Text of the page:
St Luke is a big beast of a church, crouching alongside the busy Victoria Road in the northern side of town. The first church on the site was a wooden structure erected in 1863, and apparently constructed partially from an old circus. It didn't take them long, however, to acquire funds to make a more permanent building. The main church was constructed between 1873 and 1874, to a design by William Basset-Smith, who also built St Barnabas down at the other end of town on Mill Road. The tower followed in 1885.
I'm not normally a fan of Victorian churches - they are often very ugly, and even when they're not, they tend to be bland and formulaic. Basset-Smith made use of lots of traditional gothic motifs, but they are combined into something quite striking at St Luke. One thing about it is the shape of the church as a whole. From further away, the dominant feature is the tall tower in the south-west corner. The broach spire is visible from many places in Cambridge, and is decorated with little gabled openings. It sits on top of a sill decorated with bellflowers and machicolations, below which is a bell stage with big elaborate Geometrical-type openings. The tower below that point is clasped by cross-buttresses, and pierced by circular sound holes in its middle; and there is a little stair turret in the middle of the south face, leading up to a ringing chamber. It's quite grand, without being fussy.
Getting closer, the tower is balanced by the main body of the church. This is essentially just a long hall, with a very lofty roof and high aisles. Like the tower, it is mostly built of yellow brick with the details picked out in stonework. Most of it is quite plain and severe, with decoration reserved for the two transepts at the east end, and especially the polygonal apse. This has big two-light windows on its five faces, almost filling the width of the wall. They are framed with little engaged shafts on the corners, and have big roundels (quatrefoils, cinquefoils and so on) in the tracery.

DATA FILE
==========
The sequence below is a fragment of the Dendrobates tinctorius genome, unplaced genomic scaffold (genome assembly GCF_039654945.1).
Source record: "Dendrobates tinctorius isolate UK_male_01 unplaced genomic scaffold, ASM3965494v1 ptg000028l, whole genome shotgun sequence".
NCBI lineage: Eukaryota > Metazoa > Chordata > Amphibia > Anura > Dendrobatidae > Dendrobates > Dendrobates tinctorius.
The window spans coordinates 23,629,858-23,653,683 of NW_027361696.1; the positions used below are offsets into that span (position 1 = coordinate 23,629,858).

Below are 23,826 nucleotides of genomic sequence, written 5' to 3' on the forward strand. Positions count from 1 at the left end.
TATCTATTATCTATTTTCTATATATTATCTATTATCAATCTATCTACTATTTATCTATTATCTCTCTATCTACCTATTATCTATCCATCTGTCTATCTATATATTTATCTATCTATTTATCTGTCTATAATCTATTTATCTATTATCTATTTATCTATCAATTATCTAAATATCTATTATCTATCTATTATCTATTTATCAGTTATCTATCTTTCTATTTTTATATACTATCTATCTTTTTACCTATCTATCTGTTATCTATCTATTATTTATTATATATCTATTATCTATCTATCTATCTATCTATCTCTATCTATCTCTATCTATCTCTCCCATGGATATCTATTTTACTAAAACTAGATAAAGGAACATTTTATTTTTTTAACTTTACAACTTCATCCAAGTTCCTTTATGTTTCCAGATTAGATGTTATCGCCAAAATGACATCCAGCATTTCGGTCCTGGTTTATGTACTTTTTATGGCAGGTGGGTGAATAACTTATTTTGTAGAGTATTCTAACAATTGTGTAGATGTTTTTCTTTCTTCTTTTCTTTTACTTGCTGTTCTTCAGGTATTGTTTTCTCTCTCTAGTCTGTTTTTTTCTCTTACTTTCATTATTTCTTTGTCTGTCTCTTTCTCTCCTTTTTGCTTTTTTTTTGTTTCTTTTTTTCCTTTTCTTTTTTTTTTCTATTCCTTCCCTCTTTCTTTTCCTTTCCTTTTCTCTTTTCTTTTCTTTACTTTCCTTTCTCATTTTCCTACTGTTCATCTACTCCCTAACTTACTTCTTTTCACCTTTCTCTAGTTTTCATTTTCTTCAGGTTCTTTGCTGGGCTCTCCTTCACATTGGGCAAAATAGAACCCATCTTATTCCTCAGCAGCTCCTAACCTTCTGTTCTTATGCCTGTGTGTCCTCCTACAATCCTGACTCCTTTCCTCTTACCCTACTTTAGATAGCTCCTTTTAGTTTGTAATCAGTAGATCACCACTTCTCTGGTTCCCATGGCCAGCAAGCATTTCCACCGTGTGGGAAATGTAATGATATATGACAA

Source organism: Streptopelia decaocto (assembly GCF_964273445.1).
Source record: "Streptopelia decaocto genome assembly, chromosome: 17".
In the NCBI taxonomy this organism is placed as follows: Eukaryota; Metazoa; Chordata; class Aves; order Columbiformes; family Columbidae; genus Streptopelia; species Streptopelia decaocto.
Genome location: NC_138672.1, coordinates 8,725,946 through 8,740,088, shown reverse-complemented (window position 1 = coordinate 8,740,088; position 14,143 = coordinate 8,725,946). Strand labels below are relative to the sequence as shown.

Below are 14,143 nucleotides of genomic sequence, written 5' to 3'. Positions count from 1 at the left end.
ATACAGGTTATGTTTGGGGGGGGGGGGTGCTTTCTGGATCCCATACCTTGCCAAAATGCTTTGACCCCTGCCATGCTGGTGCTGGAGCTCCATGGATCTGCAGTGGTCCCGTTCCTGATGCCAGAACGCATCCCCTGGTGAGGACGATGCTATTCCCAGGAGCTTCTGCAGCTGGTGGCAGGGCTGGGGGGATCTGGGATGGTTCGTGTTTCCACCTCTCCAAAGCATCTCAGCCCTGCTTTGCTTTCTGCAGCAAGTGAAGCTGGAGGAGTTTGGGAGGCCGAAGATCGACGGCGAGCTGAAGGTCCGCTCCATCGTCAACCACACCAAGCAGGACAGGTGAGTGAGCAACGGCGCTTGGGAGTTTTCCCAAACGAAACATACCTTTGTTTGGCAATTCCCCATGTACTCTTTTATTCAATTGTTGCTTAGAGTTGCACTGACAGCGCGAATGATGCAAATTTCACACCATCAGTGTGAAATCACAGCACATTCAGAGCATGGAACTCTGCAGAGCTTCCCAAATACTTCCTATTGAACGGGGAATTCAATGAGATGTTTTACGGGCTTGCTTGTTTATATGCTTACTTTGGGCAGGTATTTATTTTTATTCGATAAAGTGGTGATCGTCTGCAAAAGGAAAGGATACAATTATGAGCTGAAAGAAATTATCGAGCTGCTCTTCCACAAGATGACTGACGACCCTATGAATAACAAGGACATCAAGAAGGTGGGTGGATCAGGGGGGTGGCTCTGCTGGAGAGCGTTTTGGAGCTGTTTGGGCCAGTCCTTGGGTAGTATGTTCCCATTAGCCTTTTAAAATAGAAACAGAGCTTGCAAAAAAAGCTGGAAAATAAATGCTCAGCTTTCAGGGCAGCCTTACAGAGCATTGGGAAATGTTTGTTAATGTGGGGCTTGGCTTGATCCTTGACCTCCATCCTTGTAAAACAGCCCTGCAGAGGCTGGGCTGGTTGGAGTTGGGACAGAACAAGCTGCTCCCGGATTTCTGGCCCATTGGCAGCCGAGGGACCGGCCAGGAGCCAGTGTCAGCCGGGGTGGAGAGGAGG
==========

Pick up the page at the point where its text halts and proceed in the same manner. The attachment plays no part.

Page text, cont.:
There have been more recent additions to St Luke. One is a little timber and glass porch at the east end of the south aisle, which would ordinarily offer access to the church. (That gives some hint of the odd arrangement of the interior space, but bear with me.) The other is a much more ambitious staircase that has been tacked onto the west end. At first sight, it's hard to tell that it isn't original - there is a box of the same coloured brick as the rest of the building, and the only odd sign is a two-storey bay window which juts out sharply from the middle of the west face.
Entry to the church is through a grand portal on the west face of the tower. There is a shallow stone canopy that rises up through the first stage of the tower, sheltering a broad archway of many engaged pillars. Inside it, there are two doorways in an elaborate frame - above the doors the spandrels are filled with very rich leafy carving, surrounding big blind quatrefoils. It's very unusual for a Victorian church, and reminded me rather of Heckingham in Lincolnshire. Between the doorways a smooth grey pillar rises to support a very architectural niche, containing a statue of St Luke clasping his gospel.